Cancer

Updated 06 April 2017

SEE: SA man with huge tumour finally gets help

For two years, Jacob Skhosana from Gauteng has been bothered by a strange growth behind his left ear. Hopefully 2017 will bring a end to his nightmare.

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For over two years Jacob Skhosana (75) from Extension 16 in Tsakane, Ekurhuleni has been hampered by a strange growth behind his left ear.

Health and lifestyle affected

The lump, which he first noticed in 2014, when it looked like a small pimple, is now a giant growth that has caused his one eye to close and is a heavy weight on his neck. While it has been hampering his quality of life, Skhosana will be seeing a surgeon later this month to work out what can be done to help him.

Read: Brain tumour

"At first I thought it was just a mosquito bite and it was going to disappear because it was very small and looked like a pimple. That is why I did not go to seek any help at the clinic," Skhosana said, explaining why he did not have the growth seen to when it first appeared.

But after just eight months Skhosana says the lump started growing rapidly.

“It began to worry me a lot after a year because it was becoming big. But it was still not painful and felt hard when I touched it.”

Skosana says that the lump continued to grow and has affected his health and lifestyle: “I used to enjoy watching soccer and the news on television. But my left eye can no longer see properly, and this thing also feels heavy. I wish I can have it removed."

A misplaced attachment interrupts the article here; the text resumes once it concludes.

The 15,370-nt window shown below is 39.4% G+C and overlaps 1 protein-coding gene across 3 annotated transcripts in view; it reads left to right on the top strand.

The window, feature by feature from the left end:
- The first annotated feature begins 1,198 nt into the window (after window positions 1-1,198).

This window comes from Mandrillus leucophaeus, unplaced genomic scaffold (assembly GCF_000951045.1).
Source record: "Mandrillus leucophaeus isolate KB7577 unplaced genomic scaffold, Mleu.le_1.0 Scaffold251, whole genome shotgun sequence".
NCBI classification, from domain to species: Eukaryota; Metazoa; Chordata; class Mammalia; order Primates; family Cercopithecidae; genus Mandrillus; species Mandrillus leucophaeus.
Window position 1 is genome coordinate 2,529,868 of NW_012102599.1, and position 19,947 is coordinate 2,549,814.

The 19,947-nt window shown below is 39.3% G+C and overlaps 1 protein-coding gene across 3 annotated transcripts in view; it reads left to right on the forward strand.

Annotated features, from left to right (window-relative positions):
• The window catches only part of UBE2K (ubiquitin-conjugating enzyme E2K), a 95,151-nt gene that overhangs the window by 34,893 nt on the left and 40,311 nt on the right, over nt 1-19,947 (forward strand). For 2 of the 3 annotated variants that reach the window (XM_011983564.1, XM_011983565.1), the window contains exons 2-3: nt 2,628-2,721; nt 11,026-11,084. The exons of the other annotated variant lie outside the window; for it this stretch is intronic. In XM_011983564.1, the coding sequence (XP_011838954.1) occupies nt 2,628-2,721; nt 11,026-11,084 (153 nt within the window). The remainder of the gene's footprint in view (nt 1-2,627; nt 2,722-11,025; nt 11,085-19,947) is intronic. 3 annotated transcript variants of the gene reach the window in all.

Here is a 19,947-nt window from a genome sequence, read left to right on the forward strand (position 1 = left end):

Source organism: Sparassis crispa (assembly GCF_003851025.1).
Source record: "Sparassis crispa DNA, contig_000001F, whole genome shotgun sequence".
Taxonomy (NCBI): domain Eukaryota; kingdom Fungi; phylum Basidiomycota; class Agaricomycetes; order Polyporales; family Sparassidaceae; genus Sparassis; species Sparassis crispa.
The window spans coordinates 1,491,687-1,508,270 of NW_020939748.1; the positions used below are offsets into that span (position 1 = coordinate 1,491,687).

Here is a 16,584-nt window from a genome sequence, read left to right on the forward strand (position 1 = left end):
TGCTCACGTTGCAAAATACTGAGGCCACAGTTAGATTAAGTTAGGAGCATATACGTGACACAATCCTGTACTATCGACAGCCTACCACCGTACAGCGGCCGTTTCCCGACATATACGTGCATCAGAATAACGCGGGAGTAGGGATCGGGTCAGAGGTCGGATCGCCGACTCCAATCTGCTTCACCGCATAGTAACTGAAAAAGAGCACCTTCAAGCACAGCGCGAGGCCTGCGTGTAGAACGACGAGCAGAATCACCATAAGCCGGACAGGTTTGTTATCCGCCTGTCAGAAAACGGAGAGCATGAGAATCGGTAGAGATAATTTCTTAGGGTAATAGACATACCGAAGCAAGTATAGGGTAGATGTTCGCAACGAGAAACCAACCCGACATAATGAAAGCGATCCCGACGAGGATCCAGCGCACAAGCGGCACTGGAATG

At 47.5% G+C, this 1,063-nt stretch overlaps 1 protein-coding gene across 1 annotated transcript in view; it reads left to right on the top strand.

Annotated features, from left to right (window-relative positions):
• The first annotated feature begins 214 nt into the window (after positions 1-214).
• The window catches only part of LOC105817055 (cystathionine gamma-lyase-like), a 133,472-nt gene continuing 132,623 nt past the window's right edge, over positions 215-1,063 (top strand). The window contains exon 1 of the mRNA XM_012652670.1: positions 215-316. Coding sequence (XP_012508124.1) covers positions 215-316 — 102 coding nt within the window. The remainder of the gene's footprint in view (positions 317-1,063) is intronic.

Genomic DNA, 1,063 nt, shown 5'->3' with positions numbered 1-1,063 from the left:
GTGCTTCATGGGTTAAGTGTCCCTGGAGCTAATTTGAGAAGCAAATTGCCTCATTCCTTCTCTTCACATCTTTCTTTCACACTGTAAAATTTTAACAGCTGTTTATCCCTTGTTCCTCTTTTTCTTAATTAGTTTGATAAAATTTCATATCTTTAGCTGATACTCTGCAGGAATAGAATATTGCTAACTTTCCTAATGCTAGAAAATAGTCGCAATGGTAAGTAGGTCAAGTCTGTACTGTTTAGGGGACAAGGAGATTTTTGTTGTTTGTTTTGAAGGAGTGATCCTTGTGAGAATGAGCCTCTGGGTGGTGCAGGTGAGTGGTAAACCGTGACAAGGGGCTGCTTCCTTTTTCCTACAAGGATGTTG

Read: British cancer boy Ashya returns to Prague a year after treatment

Gauteng Department of Health spokesperson, Steve Mabona said Skhosana was seen by health officials in the Quality Assurance Department on December 14 last year.

Lipoma on the neck

“He said he was seen a few years ago by a private doctor. The doctor assessed the lump and referred the patient to the hospital but the patient never went to the hospital,” Mabona said.

“Officials from the Quality Assurance Unit arranged for the patient to be seen by the out patient department, where it was then discovered that the patient had no file. And so a new file was opened so that he can be seen by one of the family medicine doctors, and if need be, to be referred to the relevant department,” said Mabona.

Mabona said Skhosana had consulted with the family medicine doctor and was diagnosed with Lipoma on the neck. He was referred to the surgical outpatient department for further investigations.

“A booking date was given to the patient for January 25, 2017 at the Surgical Outpatient Department. More feedback will be given after the patient has been seen by the surgeon,” said Mabona.

Skhosana is pleased that his problem is being handled at last.

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CANSA’s purpose is to lead the fight against cancer in South Africa. Its mission is to be the preferred non-profit organisation that enables research, educates the public and provides support to all people affected by cancer. Questions are answered by CANSA’s Head of Health Professor Michael Herbst. For more information, visit cansa.org.za.

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